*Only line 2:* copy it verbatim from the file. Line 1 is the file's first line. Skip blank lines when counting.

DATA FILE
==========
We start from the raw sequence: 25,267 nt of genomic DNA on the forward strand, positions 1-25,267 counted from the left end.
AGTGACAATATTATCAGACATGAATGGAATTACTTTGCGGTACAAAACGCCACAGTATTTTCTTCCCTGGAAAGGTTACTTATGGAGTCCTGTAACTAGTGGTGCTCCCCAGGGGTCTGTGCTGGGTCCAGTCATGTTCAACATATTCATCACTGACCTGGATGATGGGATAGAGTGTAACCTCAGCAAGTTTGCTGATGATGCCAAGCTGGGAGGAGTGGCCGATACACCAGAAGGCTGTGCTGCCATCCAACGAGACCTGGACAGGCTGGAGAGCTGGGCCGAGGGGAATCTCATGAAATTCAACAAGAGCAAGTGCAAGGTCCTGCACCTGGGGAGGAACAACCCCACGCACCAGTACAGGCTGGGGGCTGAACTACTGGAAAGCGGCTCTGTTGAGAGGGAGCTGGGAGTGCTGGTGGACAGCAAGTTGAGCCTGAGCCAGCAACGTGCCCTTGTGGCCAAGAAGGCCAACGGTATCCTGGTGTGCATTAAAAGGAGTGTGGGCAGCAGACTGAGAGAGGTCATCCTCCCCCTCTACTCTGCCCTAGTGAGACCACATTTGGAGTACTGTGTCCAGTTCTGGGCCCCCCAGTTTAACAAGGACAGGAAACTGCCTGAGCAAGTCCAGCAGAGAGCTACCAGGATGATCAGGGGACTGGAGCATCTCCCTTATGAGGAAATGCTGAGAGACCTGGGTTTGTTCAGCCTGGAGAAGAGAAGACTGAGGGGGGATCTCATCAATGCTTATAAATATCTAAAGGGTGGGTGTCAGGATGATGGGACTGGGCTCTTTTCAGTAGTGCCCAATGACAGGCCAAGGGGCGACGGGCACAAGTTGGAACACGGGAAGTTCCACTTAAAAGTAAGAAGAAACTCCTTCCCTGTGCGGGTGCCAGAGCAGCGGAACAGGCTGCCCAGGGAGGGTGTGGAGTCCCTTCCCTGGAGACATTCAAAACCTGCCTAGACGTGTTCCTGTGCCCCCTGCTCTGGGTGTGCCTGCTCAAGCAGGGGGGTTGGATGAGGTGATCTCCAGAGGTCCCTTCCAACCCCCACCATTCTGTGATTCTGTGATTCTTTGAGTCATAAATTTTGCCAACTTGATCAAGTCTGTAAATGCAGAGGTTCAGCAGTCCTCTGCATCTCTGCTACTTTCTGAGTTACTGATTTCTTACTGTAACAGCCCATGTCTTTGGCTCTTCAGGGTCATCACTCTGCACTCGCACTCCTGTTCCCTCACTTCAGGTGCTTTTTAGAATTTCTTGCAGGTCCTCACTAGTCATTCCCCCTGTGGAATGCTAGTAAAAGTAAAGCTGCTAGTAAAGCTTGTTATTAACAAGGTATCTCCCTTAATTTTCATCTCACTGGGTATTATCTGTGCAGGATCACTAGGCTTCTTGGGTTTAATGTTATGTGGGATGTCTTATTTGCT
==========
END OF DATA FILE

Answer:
AGTGACAATATTATCAGACATGAATGGAATTACTTTGCGGTACAAAACGCCACAGTATTTTCTTCCCTGGAAAGGTTACTTATGGAGTCCTGTAACTAGTGGTGCTCCCCAGGGGTCTGTGCTGGGTCCAGTCATGTTCAACATATTCATCACTGACCTGGATGATGGGATAGAGTGTAACCTCAGCAAGTTTGCTGATGATGCCAAGCTGGGAGGAGTGGCCGATACACCAGAAGGCTGTGCTGCCATCCAACGAGACCTGGACAGGCTGGAGAGCTGGGCCGAGGGGAATCTCATGAAATTCAACAAGAGCAAGTGCAAGGTCCTGCACCTGGGGAGGAACAACCCCACGCACCAGTACAGGCTGGGGGCTGAACTACTGGAAAGCGGCTCTGTTGAGAGGGAGCTGGGAGTGCTGGTGGACAGCAAGTTGAGCCTGAGCCAGCAACGTGCCCTTGTGGCCAAGAAGGCCAACGGTATCCTGGTGTGCATTAAAAGGAGTGTGGGCAGCAGACTGAGAGAGGTCATCCTCCCCCTCTACTCTGCCCTAGTGAGACCACATTTGGAGTACTGTGTCCAGTTCTGGGCCCCCCAGTTTAACAAGGACAGGAAACTGCCTGAGCAAGTCCAGCAGAGAGCTACCAGGATGATCAGGGGACTGGAGCATCTCCCTTATGAGGAAATGCTGAGAGACCTGGGTTTGTTCAGCCTGGAGAAGAGAAGACTGAGGGGGGATCTCATCAATGCTTATAAATATCTAAAGGGTGGGTGTCAGGATGATGGGACTGGGCTCTTTTCAGTAGTGCCCAATGACAGGCCAAGGGGCGACGGGCACAAGTTGGAACACGGGAAGTTCCACTTAAAAGTAAGAAGAAACTCCTTCCCTGTGCGGGTGCCAGAGCAGCGGAACAGGCTGCCCAGGGAGGGTGTGGAGTCCCTTCCCTGGAGACATTCAAAACCTGCCTAGACGTGTTCCTGTGCCCCCTGCTCTGGGTGTGCCTGCTCAAGCAGGGGGGTTGGATGAGGTGATCTCCAGAGGTCCCTTCCAACCCCCACCATTCTGTGATTCTGTGATTCTTTGAGTCATAAATTTTGCCAACTTGATCAAGTCTGTAAATGCAGAGGTTCAGCAGTCCTCTGCATCTCTGCTACTTTCTGAGTTACTGATTTCTTACTGTAACAGCCCATGTCTTTGGCTCTTCAGGGTCATCACTCTGCACTCGCACTCCTGTTCCCTCACTTCAGGTGCTTTTTAGAATTTCTTGCAGGTCCTCACTAGTCATTCCCCCTGTGGAATGCTAGTAAAAGTAAAGCTGCTAGTAAAGCTTGTTATTAACAAGGTATCTCCCTTAATTTTCATCTCACTGGGTATTATCTGTGCAGGATCACTAGGCTTCTTGGGTTTAATGTTATGTGGGATGTCTTATTTGCT